Fishing is a beloved pastime, and a source of affordable, local food for many North Carolinians. However, eating fish from North Carolina waterways can also pose health risks. Industrial chemical contaminants, including mercury and polychlorinated biphenyls (PCBs), can accumulate in fish and threaten the health of the public. Fish consumption advisories (FCAs) typically identify how much of a specific fish species can be safely consumed, unless a given species of fish is too contaminated to be eaten at all. Advisories tend to be more restrictive, or even prohibitive, for populations that are most vulnerable to the potential health effects of environmental contaminants, such as children and women of child-bearing age.
Researchers from the University of North Carolina at Chapel Hill (UNC), North Carolina State University (NCSU), and Duke University have been working with key stakeholders in the FCA process for the last decade to better understand perceptions of FCAs and, ultimately, to protect public health. In March 2019, an organizing committee with representatives from the UNC Center for Environmental Health and Susceptibility, NCSU Center for Human Health and the Environment, and the Duke Superfund Research Center sought out participation from diverse stakeholders for another forum. The 2019 NC Fish Forum was held to explore innovative approaches by local governments with the goals to: increase understanding of the FCA process, foster greater collaboration among stakeholders, and identify opportunities to improve existing processes.
Vision for the Future
Our ultimate vision is that fewer people—particularly those who are most vulnerable to harm, such as children and pregnant women—eat unhealthy amounts of contaminated fish. The following foundational elements of this vision increase the likelihood that we achieve it.
- FCA procedures (e.g. which fish to collect, sampling and analysis costs, risk assessment process) should be clearly communicated and widely available.
- State agencies, universities, and other stakeholders should engage and consult with local governments early and throughout the process of establishing FCAs.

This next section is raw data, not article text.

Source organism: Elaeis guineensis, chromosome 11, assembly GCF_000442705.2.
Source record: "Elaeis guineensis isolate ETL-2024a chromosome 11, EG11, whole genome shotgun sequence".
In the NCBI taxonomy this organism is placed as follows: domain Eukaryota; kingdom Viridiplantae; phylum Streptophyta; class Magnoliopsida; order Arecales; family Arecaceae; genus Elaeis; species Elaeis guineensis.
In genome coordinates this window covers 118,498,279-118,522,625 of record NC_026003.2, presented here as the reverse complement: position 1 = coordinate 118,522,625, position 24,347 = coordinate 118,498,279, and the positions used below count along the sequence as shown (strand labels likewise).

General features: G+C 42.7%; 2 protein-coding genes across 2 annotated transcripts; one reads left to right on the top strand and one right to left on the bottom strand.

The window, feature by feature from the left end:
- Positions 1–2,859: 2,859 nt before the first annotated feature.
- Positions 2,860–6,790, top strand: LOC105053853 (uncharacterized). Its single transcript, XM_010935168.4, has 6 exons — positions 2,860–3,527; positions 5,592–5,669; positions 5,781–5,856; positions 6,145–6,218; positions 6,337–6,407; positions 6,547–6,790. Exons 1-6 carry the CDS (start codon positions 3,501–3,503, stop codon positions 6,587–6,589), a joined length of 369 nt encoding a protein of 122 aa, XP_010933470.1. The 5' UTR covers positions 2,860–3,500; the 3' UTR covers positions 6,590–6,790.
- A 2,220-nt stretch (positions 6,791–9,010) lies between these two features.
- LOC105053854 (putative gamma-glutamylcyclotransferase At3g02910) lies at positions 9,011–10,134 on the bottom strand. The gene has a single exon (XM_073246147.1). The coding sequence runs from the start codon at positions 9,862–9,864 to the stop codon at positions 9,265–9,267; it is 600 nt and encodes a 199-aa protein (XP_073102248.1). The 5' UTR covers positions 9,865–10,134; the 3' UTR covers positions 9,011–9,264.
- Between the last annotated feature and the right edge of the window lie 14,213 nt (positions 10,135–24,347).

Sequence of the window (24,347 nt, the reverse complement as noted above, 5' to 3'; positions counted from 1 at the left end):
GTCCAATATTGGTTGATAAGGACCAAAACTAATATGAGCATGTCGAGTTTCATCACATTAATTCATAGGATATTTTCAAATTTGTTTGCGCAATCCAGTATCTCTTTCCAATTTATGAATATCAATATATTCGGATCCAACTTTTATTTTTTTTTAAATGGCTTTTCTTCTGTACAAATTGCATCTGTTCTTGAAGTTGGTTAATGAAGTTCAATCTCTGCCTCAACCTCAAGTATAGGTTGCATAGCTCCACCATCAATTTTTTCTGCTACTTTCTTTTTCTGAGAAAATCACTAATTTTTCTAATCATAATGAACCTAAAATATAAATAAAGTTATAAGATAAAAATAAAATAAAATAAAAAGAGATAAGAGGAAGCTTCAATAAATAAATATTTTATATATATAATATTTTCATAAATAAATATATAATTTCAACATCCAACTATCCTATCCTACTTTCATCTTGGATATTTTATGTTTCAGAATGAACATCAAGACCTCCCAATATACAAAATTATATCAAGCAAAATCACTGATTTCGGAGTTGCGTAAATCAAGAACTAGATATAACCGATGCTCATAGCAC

- FCA outreach efforts should specifically involve and target vulnerable populations.
- Public perception pf FCAs and lack of compliance are persistent obstacles for effective fish consumption advisories.
- Promoting public understanding of FCAs is also challenging due to the narrow focus of some advisories on specific water bodies or fish species.
- Improving communication between FCA stakeholders allows for faster progress to promote public health, but also highlights tensions between messaging to encourage fishing and fish consumption, and messages that warn of potential health risks.
To overcome those challenges and create more effective advisories, 2019 NC Fish Forum participants came to the following conclusions:
- There is a need to address the constraints of limited resources to support effective FCA development and communication, and increase collaboration across participating agencies.
- FCAs can be an impactful health promotion tool, but that requires active engagement with all key stakeholders, especially local government agencies. Academic partners can help local agencies by developing templates and other resources for impactful communication of FCAs (see figure below).
- All participants in the FCA process should clearly understand the process and their roles, and be provided with resources and tools to successfully fulfill those roles.